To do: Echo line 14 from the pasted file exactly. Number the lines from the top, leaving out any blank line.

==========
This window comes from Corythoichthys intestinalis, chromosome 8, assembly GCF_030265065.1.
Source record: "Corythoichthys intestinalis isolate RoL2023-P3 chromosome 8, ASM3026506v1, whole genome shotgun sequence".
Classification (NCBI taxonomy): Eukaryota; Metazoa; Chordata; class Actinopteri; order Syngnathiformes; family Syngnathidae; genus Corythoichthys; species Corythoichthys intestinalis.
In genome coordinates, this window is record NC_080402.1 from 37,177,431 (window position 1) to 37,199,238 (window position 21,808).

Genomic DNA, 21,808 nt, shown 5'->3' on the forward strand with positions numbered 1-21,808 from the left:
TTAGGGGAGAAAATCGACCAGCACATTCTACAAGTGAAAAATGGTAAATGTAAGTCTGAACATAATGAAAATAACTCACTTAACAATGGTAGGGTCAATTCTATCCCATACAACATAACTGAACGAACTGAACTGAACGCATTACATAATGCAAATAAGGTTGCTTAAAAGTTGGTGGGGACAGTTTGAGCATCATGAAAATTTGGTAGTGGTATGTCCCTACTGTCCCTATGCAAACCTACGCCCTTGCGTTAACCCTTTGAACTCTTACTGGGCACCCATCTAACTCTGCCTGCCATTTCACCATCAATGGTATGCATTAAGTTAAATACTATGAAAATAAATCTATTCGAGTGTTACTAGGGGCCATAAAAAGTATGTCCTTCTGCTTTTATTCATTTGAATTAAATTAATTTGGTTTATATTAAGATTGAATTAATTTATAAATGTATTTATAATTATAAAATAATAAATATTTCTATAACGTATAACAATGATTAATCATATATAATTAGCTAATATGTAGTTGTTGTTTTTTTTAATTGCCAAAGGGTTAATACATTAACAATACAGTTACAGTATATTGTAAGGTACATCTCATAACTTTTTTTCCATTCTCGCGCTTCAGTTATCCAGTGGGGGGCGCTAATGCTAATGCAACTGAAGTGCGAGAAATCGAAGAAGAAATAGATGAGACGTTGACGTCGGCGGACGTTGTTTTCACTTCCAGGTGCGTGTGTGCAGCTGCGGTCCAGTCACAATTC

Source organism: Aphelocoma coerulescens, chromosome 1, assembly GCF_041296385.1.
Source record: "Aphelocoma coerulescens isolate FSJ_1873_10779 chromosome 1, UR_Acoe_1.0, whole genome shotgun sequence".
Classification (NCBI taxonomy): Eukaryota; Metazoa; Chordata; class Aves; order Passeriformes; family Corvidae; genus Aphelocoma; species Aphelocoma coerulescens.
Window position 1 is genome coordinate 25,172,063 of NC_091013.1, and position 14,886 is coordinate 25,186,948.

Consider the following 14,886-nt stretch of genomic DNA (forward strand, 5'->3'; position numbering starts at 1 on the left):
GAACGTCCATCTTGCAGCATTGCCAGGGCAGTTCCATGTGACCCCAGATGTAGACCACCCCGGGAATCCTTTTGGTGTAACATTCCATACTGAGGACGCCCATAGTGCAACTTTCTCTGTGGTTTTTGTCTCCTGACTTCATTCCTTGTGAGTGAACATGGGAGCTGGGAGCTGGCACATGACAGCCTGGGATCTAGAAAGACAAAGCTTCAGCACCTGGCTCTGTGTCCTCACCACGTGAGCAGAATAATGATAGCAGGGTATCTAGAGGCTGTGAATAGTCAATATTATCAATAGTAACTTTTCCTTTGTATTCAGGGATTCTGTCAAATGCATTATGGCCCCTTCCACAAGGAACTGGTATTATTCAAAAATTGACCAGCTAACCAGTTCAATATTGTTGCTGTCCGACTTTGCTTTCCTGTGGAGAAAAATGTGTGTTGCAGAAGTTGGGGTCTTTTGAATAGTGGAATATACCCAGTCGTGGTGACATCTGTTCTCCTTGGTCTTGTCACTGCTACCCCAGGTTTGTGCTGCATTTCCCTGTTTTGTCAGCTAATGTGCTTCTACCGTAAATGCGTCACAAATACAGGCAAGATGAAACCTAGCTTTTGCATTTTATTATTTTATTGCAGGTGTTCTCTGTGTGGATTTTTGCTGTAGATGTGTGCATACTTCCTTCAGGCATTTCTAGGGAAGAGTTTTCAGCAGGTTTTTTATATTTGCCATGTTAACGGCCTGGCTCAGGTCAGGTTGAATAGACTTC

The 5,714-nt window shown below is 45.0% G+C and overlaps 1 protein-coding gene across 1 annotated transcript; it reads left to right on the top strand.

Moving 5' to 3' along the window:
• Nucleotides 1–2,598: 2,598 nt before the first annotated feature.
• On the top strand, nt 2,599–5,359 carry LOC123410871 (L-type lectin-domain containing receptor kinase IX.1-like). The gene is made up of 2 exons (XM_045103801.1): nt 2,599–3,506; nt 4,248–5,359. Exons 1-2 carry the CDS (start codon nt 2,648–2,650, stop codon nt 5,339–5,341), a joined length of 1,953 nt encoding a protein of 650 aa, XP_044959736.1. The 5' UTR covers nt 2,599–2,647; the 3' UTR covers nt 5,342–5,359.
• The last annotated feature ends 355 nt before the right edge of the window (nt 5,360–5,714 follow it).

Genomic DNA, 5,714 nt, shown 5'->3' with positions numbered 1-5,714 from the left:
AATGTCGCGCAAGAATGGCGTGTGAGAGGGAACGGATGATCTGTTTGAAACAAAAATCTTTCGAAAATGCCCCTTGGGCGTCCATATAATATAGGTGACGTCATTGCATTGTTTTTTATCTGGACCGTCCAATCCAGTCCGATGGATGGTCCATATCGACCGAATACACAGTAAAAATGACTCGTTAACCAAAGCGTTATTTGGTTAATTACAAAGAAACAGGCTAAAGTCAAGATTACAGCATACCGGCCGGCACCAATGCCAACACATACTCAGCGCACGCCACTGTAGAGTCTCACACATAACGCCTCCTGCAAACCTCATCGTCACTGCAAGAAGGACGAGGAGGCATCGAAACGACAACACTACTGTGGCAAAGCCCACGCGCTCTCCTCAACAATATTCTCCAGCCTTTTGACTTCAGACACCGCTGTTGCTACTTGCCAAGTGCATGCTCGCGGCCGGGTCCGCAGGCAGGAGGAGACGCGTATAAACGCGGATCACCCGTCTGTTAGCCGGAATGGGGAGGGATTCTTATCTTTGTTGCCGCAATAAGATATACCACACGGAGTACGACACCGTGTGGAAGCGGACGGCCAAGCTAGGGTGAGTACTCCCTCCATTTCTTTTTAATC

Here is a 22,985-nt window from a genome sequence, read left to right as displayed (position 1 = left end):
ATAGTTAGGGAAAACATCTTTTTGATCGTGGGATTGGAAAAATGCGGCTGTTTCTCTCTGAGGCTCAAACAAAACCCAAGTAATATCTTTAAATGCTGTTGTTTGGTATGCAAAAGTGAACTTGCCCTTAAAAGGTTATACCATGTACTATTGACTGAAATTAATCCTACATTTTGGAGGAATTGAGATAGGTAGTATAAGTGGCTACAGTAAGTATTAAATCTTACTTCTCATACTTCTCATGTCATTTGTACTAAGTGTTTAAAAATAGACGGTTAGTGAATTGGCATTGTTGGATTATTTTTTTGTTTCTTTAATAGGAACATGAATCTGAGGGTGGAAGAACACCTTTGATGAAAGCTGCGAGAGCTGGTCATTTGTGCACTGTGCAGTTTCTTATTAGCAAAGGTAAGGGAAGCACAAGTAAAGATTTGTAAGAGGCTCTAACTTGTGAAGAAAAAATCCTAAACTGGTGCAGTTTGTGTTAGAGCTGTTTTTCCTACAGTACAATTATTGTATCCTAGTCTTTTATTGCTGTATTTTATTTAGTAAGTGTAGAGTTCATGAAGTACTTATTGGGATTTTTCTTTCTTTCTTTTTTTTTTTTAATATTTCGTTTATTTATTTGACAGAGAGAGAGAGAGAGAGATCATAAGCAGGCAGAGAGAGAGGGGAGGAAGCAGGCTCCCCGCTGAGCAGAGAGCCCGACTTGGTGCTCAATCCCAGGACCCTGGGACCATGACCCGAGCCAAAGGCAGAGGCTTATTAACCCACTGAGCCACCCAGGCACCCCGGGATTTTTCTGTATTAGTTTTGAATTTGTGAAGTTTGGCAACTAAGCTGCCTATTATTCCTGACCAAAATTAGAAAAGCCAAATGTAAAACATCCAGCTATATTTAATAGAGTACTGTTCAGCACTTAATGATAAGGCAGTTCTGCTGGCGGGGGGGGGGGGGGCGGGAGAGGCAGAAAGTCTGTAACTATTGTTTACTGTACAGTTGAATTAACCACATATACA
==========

Moving 5' to 3' along the window: